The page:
Monday, 15 February 2016

All for Love - Valentine's Day 2016

Last year, I surprised my DH by cooking a Valentine's Day dinner in Game of Thrones style. Previously, we've done Medieval Feasts, Ancient Romans etc., and I needed to come up with a new theme. Since we both love “The Three Musketeers” and since it just so happens that the 17th century has featured very strongly in our interests lately, it seemed like a good choice.

Unfortunately, I could not find a blog or a website featuring food from Alexandre Dumas' novels... so I had no choice but to read the book and see what I could find. I used to love the musketeer novels as a child, so it was actually a very pleasant task. I bookmarked all references to food and from those notes started to construct the menu.

Similarly to last year, I had certain conditions. The dishes should be fairly easy and fast to prepare; something I could find the ingredients for in local grocery stores, and something we all might enjoy eating. Since the descriptions of the dishes left much room for imagination, I could have prepared the food pretty much the way I wanted to. However, I thought it would be more fun to use authentic 17th century recipes as some sort of a reference.

On Friday evening (not the actual Valentine's Day, but more convenient than Sunday), my DH received this invitation:

This is how the menu turned out (I added quotes from the novel to show where the idea for each dish came from and also just because they were amusing):


Eggs à la Aramis

served with spinach and roquefort
Recipe adapted from The Closet Of the Eminently Learned Sir Kenelme Digby Kt., 1677
”We’ll dine soon, my dear friend; only you’ll remember that today is Friday, and on such a day I can neither see nor eat any meat. If you’ll content yourself with my dinner, it’s composed of cooked tetragons and fruit.”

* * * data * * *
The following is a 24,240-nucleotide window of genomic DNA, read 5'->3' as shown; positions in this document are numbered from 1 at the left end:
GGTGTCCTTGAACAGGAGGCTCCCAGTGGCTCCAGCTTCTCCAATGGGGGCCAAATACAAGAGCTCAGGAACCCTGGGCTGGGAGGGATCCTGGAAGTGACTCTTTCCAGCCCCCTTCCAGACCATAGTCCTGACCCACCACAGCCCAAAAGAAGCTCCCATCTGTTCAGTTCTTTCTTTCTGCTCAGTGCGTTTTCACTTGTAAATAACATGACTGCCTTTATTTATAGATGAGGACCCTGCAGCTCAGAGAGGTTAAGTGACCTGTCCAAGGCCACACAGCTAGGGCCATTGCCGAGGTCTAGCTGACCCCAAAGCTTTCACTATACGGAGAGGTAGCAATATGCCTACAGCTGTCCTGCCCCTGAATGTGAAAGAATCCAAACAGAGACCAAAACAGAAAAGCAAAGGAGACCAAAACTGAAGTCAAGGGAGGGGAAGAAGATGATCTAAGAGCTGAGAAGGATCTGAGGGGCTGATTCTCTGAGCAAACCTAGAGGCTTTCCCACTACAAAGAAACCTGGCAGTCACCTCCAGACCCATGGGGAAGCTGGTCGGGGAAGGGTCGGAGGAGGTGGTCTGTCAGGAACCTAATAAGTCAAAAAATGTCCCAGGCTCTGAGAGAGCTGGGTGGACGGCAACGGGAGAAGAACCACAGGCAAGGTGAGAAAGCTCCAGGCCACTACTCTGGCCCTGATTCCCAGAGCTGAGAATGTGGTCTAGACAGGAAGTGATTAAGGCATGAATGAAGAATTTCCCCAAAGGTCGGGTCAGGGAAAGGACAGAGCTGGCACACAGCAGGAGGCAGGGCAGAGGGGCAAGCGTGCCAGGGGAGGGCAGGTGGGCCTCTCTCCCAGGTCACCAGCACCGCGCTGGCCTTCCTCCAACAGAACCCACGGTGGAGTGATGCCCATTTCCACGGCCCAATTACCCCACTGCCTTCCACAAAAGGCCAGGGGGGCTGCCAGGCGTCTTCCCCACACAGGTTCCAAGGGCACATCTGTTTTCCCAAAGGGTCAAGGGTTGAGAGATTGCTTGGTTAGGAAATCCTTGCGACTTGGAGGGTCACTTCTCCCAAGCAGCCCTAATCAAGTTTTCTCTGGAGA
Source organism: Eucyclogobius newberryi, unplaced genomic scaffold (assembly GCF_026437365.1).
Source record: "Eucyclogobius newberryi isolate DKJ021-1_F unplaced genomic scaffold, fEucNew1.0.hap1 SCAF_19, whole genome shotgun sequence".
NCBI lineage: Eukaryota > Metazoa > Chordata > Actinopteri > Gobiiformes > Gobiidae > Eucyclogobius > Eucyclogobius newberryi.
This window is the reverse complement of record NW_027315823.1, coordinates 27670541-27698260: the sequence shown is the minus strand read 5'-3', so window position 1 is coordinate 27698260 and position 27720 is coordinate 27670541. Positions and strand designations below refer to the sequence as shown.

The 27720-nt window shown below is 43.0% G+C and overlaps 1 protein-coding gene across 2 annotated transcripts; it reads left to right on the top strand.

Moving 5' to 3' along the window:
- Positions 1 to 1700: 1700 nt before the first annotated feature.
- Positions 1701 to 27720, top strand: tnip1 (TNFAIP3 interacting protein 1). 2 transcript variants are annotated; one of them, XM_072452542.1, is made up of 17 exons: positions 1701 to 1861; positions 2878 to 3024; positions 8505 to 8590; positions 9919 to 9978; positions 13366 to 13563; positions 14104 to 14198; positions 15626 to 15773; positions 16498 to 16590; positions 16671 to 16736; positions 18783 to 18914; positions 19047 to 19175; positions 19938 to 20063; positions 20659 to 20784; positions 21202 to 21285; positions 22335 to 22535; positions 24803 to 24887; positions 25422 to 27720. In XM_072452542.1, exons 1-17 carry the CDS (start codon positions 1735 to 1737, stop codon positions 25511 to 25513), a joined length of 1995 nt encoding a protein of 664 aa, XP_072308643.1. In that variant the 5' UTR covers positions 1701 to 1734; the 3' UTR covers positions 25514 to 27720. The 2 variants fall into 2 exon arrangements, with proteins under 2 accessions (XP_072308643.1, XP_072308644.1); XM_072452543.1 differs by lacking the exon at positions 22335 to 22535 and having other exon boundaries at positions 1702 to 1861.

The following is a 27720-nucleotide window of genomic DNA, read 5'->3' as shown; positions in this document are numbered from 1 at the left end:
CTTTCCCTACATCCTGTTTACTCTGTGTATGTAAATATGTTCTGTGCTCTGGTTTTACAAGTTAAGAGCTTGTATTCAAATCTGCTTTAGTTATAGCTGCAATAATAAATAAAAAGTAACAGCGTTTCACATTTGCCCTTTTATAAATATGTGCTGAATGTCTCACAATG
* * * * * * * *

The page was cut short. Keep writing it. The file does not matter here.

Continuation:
”What do you mean by tetragons?” d’Artagnan asked uneasily.

”I mean spinach,” said Aramis. ”But for you I’ll add eggs, and that is a grave infraction of the rule, for eggs are meat, since they engender the chicken.”

Chicken Larded with Lemmons, on the French fashion

served with French bread
Recipe adapted from A New Booke of Cookerie, 1615
”Do you know what we’re eating here?” asked Athos, after ten minutes.

”Pardieu!” replied d’Artagnan, ”I’m eating veal larded with cardoons and marrow.”

”And I’m eating fillets of lamb”, said Porthos.

”And I’m eating breast of chicken,” said Aramis.

”You’re all mistaken, gentlemen,” replied Athos. ”You are eating horse.”

Huguenot Torte with honey, almonds and mock quinces

served with cheese
… Mme Coquenard got up and took from the buffet a piece of cheese, some quince preserves, and a cake she had made herself from almonds and honey.

For the appetizer, I simply fried some eggs, crumbled some blue cheese on them, let it melt and served everything on a bed of spinach. No recipe was needed, but since I wanted to refer to one, I found something appropriate in "The Closet Of the Eminently Learned Sir Kenelme Digby Kt., 1677". The eggs turned out to be delicious – my family requested I make these more often!